PuraVida Tue 21-Dec-10 20:13:27

Thanks all will take a look at all these suggestions. We do have a wonderful local bookshop who I love to support but too pricey to buy lots of things from unfortunately. Also hadn't thought of school sales etc as ds is only 18 months

madamehooch Tue 21-Dec-10 21:37:31

As a bookseller, I make a plea on behalf of a real life bookshop.

You may be able to get books cheaper on line but this depends on you knowing exactly what book you would like to buy.

A bookshop is a magical place full of untapped treasure. Make friends with your children's bookseller. A good one can recommend books you may never have heard of. They can put authors into your child's school. Some run their own reading groups and story time sessions. Good book shops should be child friendly - we encourage the children to sit and read the books and, when time permits (and the children want to) we love to listen to them read to us!

Don't let your child's reading matter be constantly governed by price or by what is listed in a catalogue. Support your local bookshop.

Thank you.

PuraVida Tue 21-Dec-10 21:44:13

I hear you madamhooch, our local bookshop it a much beloved treasure trove. I use it often and appreciate it for all the reasons you state. It's a valuable resource and I buy pretty much every birthday and Xmas gift from them. I feel guilty that I can't buy all my books from there but I just want to get the bones of a good children's library together and need to do it as cheaply as possible. The suggestions fir places other than charity shops to get second hand ones are likely to be the ones I explore first

Takver Wed 22-Dec-10 09:16:45

Abebooks is really good for 2nd hand copies of childrens books for slightly older children cheaply - all those books you remember from your childhood

madamehooch, I am sure your bookshop isn't like this, but sadly most bookshops I go into with dd are full of Rainbow Magic, Beast Quest & all the various heavily marketed series', and really have very few interesting books.
In particular, they have very few non-fiction science-y books (not even horrible science/murderous maths), which is often what dd is looking for, and we have yet to find a helpful assistant who will say anything beyond "nah, we don't get much call for them, we had a few before Christmas, but they've all gone now" (don't they plan for kids with book tokens?)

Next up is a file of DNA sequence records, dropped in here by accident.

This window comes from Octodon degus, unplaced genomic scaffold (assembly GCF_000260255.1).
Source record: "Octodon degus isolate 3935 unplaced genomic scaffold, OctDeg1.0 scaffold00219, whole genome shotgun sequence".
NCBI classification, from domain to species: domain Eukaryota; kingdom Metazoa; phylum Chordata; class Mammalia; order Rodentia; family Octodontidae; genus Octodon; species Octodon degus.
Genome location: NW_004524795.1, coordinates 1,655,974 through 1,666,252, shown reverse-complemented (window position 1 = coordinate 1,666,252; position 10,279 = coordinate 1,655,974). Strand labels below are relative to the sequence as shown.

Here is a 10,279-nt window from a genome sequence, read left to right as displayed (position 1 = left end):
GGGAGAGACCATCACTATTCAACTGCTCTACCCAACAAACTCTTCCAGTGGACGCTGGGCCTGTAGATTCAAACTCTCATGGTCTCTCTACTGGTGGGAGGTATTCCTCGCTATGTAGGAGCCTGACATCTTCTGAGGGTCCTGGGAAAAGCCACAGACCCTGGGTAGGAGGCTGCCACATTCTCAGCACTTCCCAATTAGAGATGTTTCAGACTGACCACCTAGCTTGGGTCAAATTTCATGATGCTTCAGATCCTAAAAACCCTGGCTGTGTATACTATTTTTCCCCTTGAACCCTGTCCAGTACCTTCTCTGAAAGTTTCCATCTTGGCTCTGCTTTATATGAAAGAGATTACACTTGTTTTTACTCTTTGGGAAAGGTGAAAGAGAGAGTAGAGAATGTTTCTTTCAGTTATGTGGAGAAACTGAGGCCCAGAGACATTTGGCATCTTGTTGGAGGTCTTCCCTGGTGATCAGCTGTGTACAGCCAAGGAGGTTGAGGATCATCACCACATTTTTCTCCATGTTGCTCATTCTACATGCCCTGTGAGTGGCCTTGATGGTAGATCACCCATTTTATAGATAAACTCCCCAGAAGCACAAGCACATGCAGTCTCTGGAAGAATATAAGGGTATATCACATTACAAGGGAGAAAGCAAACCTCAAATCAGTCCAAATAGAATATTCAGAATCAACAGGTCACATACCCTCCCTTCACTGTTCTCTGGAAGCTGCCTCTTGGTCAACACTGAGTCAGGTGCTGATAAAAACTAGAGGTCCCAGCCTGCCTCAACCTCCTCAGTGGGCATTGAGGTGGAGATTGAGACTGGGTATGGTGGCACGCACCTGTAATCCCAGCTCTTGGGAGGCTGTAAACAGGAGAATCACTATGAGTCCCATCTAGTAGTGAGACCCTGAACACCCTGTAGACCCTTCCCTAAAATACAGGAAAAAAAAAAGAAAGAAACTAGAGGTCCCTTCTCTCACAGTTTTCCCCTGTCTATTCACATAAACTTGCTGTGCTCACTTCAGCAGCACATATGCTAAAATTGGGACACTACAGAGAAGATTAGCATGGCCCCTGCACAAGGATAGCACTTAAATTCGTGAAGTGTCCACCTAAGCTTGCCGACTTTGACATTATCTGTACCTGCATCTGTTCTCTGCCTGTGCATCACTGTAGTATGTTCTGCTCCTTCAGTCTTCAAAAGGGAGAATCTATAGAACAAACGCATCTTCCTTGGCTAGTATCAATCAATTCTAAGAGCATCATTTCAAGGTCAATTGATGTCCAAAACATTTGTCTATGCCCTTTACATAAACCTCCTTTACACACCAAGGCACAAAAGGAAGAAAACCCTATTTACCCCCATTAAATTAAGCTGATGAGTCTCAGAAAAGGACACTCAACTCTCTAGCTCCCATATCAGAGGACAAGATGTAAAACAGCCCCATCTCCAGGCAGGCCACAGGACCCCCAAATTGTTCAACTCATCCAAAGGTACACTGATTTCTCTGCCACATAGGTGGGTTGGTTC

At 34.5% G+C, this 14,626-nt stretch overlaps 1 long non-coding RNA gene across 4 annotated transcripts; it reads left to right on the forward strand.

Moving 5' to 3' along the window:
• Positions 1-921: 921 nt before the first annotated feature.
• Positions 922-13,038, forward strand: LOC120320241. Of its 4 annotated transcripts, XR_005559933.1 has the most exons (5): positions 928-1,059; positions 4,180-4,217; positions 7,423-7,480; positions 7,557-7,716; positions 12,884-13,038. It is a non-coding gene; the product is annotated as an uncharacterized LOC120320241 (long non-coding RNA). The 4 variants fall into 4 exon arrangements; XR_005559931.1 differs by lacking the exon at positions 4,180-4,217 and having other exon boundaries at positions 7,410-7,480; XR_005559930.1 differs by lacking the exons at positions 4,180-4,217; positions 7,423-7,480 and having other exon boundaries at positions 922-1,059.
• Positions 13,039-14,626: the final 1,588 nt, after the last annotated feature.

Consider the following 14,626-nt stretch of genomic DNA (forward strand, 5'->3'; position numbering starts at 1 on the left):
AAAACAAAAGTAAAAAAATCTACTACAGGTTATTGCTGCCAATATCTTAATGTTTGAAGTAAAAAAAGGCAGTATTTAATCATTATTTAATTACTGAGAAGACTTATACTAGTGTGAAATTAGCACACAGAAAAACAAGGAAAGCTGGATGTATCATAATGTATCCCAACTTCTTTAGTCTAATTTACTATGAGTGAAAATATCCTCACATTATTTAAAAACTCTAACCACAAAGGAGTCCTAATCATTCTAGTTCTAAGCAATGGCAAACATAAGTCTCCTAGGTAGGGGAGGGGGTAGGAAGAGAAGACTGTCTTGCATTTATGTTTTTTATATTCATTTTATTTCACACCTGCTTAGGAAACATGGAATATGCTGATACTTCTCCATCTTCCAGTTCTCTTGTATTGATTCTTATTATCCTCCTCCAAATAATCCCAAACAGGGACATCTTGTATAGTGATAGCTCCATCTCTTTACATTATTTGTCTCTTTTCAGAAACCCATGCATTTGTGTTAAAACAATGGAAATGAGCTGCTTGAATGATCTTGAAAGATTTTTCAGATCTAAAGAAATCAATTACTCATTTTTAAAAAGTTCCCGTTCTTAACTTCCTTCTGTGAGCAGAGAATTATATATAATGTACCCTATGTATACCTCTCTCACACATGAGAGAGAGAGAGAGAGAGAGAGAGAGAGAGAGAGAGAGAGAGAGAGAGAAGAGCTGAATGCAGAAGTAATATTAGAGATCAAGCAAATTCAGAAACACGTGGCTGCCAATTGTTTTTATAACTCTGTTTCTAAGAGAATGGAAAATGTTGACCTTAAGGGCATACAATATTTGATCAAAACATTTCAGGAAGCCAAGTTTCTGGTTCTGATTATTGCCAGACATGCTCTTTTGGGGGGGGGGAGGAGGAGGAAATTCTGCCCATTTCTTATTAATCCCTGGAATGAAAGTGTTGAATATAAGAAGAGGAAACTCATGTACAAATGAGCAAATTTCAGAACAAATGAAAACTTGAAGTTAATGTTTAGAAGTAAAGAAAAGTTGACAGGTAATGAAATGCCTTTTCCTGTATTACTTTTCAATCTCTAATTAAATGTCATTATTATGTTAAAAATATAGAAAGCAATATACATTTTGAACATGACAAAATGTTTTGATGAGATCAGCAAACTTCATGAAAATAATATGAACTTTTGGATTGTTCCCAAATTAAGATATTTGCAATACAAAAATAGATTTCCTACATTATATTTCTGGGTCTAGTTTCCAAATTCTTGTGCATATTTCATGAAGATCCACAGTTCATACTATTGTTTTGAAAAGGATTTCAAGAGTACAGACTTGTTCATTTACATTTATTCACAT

madamehooch Wed 22-Dec-10 15:33:56

takver - sorry to hear about your bad book shop experiences.

If it makes anyone feel better, I do work for a very well known chain of bookshops - not an 'indie' so you can live within reach of a 'good one' - it's just finding it!

Even if they don't have the range you're after, a good children's bookseller will be able to suggest titles and order in if necessary.

nickeldonkeybethlehemsinsight Wed 22-Dec-10 15:41:32

I know that the suggestions made are good value for money, but please consider supporting your local bookshops.

I would be considerably worse off (and not in business, actually) if it weren't for all the llocal people supporting me.

The staff in the book shop can recommend you books, and offer help of all sorts.

You're in Wiltshire, so not much use for me, but i don't know if this google list is any use

don't know where in wiltshire you are...

Takver Wed 22-Dec-10 15:43:05

madamehooch, I do know its not always like that - I used to work in a (lovely) bookshop as a teenager and my favourite bit was finding nice childrens books for people wanting help. I also loved Heffer's (sp?) children's bookshop in Cambridge, best place to visit as a child.

In fact, there is a good though rather tiny independent bookshop relatively near us, its just in a town we never go shopping in, IYKWIM, so this year we will make a special trip there.

My bad experiences have mainly been in the big chain bookshops when we're away visiting, we go somewhere like Waterstones in Oxford expecting great things and are much disappointed. There are good things there, I'm sure, its just hard to find them, and kids non-fiction seems a particularly thin point in the chains.

Anyone who happens to pass Kew on the way to the gardens, mind you, I would definitely recommend the little bookshop by the station which has a great selection and very lovely assistant

nickeldonkeybethlehemsinsight Wed 22-Dec-10 15:43:27

oh, and after seeign your latest post - fill up the bones of your library with charity shop books and jumble sale books.

But get a good core of decent stuff from your local bookshop.

the ones that are grown out of can be sent back to charity or jumble and more bought, but if anything like me growing up, then the pleasure derived from books i've owned all my life is immeasurable.

nickeldonkeybethlehemsinsight Wed 22-Dec-10 15:45:01

oh, and Takver - i know what you mean about chains! they only care about the money.

With few exceptions, everything in my shop has been chosen by me, and I refuse to stock what I class as rubbish books (unless custoemrs ask me for them .. wink )

independents tend to have more freedom to do that.